Georgia Foreclosure Law
Georgia is a title theory state. In Georgia, the borrower (mortgagor) actually gives legal title to the lender (mortgagee) through the instrument known as a “Deed to Secure Debt” or “Security Deed”. The lender actually owns the property until the debt is paid and allows the borrower to use and possess the property. While the lender could technically demand immediate possession of the property if the mortgagor defaults, practically a foreclosure through a power of sale clause is the preferred method to retake possession of the property. The uniform provisions of the Deed to Secure Debt are very similar to those that you would see in a typical mortgage. The area of greatest divergence occurs when there is a default by the borrower (mortgagor) and subsequent foreclosure.
If the borrower fails to pay or commits some other non-monetary act of default the lender may move to declare the Deed to Secure Debt and Promissory Note in default (in Georgia most lenders use the standard FannieMae/FreddieMac form note). To enforce default, the lender must make a written demand upon the borrower (mortgagor) setting forth a breach and accelerating the debt (declaring the entire debt due and payable immediately). Keep in mind that federal fair debt provisions apply and notices required under the Fair Debt Collection Practices Act (i.e. validation of debt etc.) are generally sent to the borrower (mortgagor) at this time as well.
The overwhelming majority of all foreclosures in Georgia are accomplished by the use of the power of sale in the Deed to Secure Debt. This is a non-judicial sale, wherein the lender declares default, follows the statutory notice and sells the property on the courthouse steps. However, other less popular methods may also be employed in Georgia. For example, judicial foreclosure may also be accomplished, but is very rare. Judicial foreclosure involves filing a petition in Superior Court describing the case, the amount of money owed and the property to be foreclosed. Upon the filing of the petition, the court will grant a "rule" directing that the unpaid principal, interest and costs be paid to the court. The rule must be published two times per month for two months. As an alternative to publication, the notice can be served on the borrower, the borrower’s agent, or the borrower’s attorney, at least 30 days before the money has to be paid in court. Judicial foreclosure would only be necessary if a lender uses some type of security other than a Deed to Secure Debt or Security Deed that does not contain a power of sale.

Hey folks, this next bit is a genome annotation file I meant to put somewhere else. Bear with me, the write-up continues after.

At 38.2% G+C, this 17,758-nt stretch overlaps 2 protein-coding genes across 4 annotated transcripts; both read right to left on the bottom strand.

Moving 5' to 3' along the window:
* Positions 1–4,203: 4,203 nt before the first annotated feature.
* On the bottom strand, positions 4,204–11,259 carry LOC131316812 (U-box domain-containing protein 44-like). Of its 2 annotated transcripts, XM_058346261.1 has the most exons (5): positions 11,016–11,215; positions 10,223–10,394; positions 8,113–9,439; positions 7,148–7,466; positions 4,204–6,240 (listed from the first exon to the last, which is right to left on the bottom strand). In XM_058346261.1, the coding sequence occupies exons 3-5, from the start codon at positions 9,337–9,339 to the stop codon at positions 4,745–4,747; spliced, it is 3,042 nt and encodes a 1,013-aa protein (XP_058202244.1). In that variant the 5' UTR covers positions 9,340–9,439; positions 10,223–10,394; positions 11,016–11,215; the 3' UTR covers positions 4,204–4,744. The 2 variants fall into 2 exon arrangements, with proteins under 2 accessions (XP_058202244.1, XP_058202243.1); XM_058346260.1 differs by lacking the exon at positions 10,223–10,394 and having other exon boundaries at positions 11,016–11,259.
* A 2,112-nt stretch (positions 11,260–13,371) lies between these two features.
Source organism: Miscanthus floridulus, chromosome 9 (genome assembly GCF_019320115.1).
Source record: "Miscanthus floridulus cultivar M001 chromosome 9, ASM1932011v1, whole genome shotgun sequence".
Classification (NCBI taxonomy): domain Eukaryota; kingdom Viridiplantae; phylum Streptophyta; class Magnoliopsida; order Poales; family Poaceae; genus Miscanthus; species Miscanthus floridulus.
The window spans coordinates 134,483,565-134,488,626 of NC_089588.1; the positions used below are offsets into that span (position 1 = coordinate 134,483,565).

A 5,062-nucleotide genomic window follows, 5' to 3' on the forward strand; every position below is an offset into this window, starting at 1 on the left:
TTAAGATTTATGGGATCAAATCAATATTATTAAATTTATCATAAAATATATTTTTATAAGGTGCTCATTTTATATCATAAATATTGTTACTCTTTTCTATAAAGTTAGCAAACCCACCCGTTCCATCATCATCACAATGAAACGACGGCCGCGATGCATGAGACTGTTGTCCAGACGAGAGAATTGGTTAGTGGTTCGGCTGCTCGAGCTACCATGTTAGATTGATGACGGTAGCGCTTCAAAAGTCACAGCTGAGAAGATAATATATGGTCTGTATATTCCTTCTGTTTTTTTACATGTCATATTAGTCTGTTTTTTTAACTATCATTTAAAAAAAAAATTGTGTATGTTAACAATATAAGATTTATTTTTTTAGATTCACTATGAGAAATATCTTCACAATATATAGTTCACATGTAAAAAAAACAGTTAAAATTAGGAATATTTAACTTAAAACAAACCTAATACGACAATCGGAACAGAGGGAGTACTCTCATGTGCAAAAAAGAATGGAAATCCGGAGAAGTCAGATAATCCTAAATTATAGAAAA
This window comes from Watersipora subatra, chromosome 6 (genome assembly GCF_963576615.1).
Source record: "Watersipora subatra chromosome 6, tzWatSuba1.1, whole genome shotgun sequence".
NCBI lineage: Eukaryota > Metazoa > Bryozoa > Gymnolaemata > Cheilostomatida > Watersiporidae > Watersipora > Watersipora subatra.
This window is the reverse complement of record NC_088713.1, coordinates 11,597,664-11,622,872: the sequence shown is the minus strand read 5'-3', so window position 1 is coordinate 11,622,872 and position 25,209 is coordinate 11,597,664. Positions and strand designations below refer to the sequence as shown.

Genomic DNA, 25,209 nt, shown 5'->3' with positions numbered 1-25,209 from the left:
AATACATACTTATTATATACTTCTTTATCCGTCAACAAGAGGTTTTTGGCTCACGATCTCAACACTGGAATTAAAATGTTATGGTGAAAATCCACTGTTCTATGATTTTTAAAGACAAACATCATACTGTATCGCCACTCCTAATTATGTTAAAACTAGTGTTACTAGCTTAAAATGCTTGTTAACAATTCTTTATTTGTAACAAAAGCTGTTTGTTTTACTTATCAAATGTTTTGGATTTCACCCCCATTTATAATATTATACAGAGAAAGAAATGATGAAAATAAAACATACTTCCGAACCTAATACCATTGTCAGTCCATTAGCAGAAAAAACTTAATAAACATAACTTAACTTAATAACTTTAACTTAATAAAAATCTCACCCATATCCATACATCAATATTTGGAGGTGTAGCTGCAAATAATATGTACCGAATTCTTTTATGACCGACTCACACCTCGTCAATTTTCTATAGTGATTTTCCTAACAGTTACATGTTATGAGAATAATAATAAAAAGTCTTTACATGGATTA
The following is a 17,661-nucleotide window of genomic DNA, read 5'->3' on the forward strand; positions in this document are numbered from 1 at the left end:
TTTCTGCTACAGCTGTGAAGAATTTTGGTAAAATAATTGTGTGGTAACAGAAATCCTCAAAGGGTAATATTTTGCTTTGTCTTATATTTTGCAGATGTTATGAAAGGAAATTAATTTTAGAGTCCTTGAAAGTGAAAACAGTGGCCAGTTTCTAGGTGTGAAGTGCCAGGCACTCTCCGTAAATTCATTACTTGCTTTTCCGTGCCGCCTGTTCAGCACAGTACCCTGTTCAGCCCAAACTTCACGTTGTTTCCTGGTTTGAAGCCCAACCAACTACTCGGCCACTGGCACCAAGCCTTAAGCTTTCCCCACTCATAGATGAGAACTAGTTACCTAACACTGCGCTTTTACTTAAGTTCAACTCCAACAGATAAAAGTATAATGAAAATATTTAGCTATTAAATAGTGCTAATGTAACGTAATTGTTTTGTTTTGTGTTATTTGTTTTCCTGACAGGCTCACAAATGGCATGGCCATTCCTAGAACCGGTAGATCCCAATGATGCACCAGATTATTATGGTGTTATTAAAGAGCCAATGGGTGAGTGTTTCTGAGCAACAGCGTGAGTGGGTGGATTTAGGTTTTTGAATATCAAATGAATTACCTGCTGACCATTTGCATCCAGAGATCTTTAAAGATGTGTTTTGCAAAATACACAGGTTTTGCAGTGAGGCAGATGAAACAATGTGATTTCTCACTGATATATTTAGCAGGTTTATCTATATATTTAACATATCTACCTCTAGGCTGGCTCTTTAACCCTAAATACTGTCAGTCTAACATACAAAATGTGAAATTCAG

In non-judicial foreclosure, the Lender must follow the notice requirements extremely carefully. A notice of sale must be served on the original mortgagor or current owner (if his identity has been made known to or acknowledged by the lender) by certified mail, return receipt requested. The notice must be sent to the borrowers last known address, which is the address listed on the Deed to Secure Debt or an address the borrower has subsequently designated with notice by certified mail to the lender. It is generally a best practice to provide notice by regular and certified mail to all known addresses for every borrower. It is not required that the borrower (mortgagor) actually receive the notice, only that it be sent in compliance with the statute. The notice must be postmarked and provided to the defaulting borrower no later than 15 days prior to the date of proposed sale.
Prior to the sale taking place the lender must have published the scheduled foreclosure sale in the legal organ for the county in which the real property collateral is located for four (4) consecutive weeks immediately preceding the first Tuesday of the month (sale day). The notice of sale must contain the date, time and place of sale along with a description of the property, the names of the mortgagee and mortgagor and a reference to the power of sale provision.